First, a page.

Long live the open source mentality... :(

P.S.: We are happy to maintain the code we write. We have been around for 2 years, but we are still strugling to get us accepted as serious contributors...
Comment 75 Oliver Hunt 2010-05-21 10:25:38 PDT
(In reply to comment #74)
> (In reply to comment #73)
> > > (Oliver mentioned on IRC that there are plans for writing a recursive descent parser. Why to implement another one if here is an already working solution?)
> > 
> > I just find this parser very difficult to follow -- it's possible my parser is insufficiently complete to show the complexity present in this one (my parser is still very very early in its development) but I honestly have difficulty following the code here.  Once i have more of the grammar hooked up in my parser (i have yet to get a complete parser for the expression tree written) i'll look at the complexity
> 
> Ohh, is this serious? A whole parser will be reimplemented (how long will it take?), just because the current one (which is ready for use, and which is fast!) is complex?

No idea, i just need to get enough implemented to get an idea as to whether the complexity of this parser is reasonable.  We always attempt to avoid unnecessarily complex code, and this parser seems very strangely constructed.

> 
> I have a deja vu... It seems to me that we played the same game before. We've been working on the ARM JIT and got our solutions rejected again and again, just to find out later on that someone at Apple is already working on something similar.

In the case of ARM we were working on a thumb2 version and i believe the discussions between you guys and gavin led to what was a better design overall.

Anyhoo, this situation is entirely different -- I started my recursive descent parser only recently, i've only spent around 3 hours on it so far so it can't even parse an entire expression tree yet.  I also told zoltan the first time i saw him on irc again.

> 
> Long live the open source mentality... :(
> 
> P.S.: We are happy to maintain the code we write. We have been around for 2 years, but we are still strugling to get us accepted as serious contributors...

We do consider you guys to be serious contributors, we frequently talk to zoltan and ossy on irc, however we really don't like big complex code chunks landing unless we're sure that the complexity is necessary -- this applies to everyone, including other people from Apple.
Comment 76 Akos Kiss 2010-05-22 02:11:31 PDT
(In reply to comment #75)
> > I have a deja vu... It seems to me that we played the same game before. We've been working on the ARM JIT and got our solutions rejected again and again, just to find out later on that someone at Apple is already working on something similar.
> 
> In the case of ARM we were working on a thumb2 version and i believe the discussions between you guys and gavin led to what was a better design overall.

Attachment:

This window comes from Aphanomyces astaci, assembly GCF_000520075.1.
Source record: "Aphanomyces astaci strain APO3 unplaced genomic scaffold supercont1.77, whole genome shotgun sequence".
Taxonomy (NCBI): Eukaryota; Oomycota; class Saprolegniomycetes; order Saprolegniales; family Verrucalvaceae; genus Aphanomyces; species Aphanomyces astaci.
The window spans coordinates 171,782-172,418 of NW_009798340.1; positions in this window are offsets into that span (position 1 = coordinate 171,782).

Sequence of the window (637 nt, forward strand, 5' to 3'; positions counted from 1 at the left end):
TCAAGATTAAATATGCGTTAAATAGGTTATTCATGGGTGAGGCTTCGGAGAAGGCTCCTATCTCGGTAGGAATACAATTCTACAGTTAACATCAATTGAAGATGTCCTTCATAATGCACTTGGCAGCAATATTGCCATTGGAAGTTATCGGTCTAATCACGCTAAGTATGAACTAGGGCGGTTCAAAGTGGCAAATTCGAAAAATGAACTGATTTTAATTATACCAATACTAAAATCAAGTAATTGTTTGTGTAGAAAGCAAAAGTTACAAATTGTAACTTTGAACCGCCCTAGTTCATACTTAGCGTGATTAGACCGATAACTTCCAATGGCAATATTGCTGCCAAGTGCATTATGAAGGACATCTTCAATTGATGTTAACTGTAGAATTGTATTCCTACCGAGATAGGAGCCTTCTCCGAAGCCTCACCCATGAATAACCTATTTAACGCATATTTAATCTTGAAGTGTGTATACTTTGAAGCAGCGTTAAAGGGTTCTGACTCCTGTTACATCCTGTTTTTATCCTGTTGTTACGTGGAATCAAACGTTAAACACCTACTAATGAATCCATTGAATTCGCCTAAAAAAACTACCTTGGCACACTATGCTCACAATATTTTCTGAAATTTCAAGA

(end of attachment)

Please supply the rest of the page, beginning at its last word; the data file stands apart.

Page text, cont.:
Let's say, it's a different design. (We are still investigating what we might have lost - in terms of performance - by conforming to the macro assembler.)

> > P.S.: We are happy to maintain the code we write. We have been around for 2 years, but we are still strugling to get us accepted as serious contributors...
> 
> We do consider you guys to be serious contributors, we frequently talk to zoltan and ossy on irc, however we really don't like big complex code chunks landing unless we're sure that the complexity is necessary -- this applies to everyone, including other people from Apple.

Well, I've never seen before a feature implemented twice just to check it's complexity. (Although, I can imagine other reasons for the reimplementation...)

Anyway, this is not the right forum to discuss this. And I don't want to start a flame war either. Perhaps we can have a talk about this next week in person...
Comment 77 Oliver Hunt 2010-05-22 03:07:26 PDT
(In reply to comment #76)
> (In reply to comment #75)
> > > I have a deja vu... It seems to me that we played the same game before. We've been working on the ARM JIT and got our solutions rejected again and again, just to find out later on that someone at Apple is already working on something similar.
> > 
> > In the case of ARM we were working on a thumb2 version and i believe the discussions between you guys and gavin led to what was a better design overall.
> 
> Let's say, it's a different design. (We are still investigating what we might have lost - in terms of performance - by conforming to the macro assembler.)

When accounting for performance you need to consider all the optimisations we have made that would need to be duplicated if you weren't using the macro assembler.

>